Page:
A Dream by Louisa Lawson

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Just as the grey dawning could faintly be seen,
   One still summer's morning I dreamt a fair dream,
I thought that my body was tenantless clay,
   And friends were preparing to lay it away,
They stood at my bedside, one weeping aloud,
   While two with deft finger's placed on me a shroud,
And she who had loved me and knew all my care,
   Placed flowers about me and braided my hair.

And murmured, "poor creature, her troubles are o'er,
   And they who have vexed her can vex her no more,"
Then tenderly crossing my hands on my breast,
   She kissed me and blessed me, and left me to rest,
The kindest words only about me were said
   And restfully thought I, 'tis well to be dead.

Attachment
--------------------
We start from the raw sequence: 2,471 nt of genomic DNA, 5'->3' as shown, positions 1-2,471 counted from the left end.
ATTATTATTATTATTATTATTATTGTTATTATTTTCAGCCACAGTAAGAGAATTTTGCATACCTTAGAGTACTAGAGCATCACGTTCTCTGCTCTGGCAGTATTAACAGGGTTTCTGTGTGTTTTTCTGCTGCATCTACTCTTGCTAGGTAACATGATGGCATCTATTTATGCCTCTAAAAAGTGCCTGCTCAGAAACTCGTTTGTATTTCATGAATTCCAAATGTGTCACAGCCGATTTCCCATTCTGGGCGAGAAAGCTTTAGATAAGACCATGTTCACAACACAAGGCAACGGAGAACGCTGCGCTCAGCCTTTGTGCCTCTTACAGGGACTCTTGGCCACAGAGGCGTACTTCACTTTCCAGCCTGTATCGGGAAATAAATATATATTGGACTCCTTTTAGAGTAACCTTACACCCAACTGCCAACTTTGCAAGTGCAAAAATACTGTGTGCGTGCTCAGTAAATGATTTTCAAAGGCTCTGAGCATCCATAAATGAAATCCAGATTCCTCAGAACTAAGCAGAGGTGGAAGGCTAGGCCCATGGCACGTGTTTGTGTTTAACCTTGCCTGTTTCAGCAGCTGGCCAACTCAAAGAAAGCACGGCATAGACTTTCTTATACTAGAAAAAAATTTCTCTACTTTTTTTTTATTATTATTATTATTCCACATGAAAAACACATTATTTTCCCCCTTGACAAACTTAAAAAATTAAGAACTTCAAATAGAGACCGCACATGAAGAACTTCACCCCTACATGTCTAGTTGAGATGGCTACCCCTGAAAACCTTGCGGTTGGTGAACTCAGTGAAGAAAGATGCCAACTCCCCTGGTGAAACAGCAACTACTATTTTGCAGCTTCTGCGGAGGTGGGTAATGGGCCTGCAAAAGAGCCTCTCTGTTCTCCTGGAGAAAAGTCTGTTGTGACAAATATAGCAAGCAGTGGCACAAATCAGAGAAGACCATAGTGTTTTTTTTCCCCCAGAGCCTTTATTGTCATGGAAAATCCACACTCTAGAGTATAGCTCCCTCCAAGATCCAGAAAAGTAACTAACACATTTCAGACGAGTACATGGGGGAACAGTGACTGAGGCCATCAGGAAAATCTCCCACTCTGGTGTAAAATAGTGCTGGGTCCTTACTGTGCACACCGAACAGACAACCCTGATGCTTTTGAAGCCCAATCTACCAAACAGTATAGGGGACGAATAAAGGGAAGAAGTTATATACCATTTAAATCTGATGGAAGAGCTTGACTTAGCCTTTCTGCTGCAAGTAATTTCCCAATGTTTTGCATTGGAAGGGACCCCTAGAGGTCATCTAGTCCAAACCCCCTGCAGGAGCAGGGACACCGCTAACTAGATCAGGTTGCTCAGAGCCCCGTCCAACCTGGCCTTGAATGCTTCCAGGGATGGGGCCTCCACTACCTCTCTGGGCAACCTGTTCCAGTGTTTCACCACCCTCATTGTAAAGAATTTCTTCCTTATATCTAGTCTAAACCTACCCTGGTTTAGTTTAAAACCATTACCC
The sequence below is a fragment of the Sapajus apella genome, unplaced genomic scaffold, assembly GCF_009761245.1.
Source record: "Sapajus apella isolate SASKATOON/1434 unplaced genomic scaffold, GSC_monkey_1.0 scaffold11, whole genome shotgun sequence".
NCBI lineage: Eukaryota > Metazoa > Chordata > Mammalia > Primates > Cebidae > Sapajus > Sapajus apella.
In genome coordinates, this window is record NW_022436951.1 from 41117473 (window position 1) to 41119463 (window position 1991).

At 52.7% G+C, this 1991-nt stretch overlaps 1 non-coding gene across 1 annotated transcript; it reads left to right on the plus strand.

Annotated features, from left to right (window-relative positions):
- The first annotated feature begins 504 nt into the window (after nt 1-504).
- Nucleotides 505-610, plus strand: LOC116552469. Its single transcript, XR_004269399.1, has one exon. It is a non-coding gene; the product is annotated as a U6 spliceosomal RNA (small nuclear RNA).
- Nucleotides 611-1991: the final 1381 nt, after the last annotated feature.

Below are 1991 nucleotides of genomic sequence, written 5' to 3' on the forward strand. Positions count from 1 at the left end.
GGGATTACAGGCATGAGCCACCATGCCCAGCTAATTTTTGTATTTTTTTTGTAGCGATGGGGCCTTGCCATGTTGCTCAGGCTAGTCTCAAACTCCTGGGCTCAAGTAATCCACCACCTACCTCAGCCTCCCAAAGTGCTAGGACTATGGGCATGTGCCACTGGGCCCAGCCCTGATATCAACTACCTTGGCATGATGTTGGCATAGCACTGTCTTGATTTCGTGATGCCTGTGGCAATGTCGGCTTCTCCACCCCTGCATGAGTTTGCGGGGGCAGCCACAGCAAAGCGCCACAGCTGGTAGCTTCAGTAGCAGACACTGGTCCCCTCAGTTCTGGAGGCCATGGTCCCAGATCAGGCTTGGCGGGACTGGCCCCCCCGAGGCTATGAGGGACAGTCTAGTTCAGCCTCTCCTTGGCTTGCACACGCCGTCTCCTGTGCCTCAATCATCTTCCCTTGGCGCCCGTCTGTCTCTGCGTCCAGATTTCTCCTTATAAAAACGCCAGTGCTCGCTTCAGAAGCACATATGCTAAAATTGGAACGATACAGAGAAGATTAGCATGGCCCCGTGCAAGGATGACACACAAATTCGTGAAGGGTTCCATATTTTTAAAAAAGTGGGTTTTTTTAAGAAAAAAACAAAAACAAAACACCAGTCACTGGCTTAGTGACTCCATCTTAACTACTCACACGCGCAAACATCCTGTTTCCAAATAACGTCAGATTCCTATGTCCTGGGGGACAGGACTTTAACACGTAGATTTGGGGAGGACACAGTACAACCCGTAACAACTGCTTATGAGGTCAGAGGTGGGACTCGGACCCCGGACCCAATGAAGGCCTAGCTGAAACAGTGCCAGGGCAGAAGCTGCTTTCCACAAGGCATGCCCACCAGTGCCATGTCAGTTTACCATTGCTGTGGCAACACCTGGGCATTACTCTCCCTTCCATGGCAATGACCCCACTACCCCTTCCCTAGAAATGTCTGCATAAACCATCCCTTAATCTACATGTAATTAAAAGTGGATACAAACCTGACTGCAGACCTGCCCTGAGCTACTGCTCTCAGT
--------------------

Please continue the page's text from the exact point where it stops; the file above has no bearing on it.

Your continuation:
I sighed with contentment, so safe did I seem,
   But alas for the sigh, for it banished my dream.

First published in The Dawn, 1 September 1891;
and later in
The Lonely Crossing and Other Poems by Louisa Lawson, 1905;
The Poet's Discovery: Nineteenth Century Australia in Verse edited by Richard Douglas Jordan and Peter Pierce, 1990;
The First Voice of Australian Feminism: Excerpts from Louisa Lawson's The Dawn 1888-1895 edited by Olive Lawson, 1990; and
Louisa Lawson: Collected Poems with Selected Critical Commentaries edited by L.M. Rutherford, M.E. Roughley and Nigel Spence, 1996.

Author reference sites: Austlit, Australian Dictionary of Biography, Australian Poetry Library

See also.

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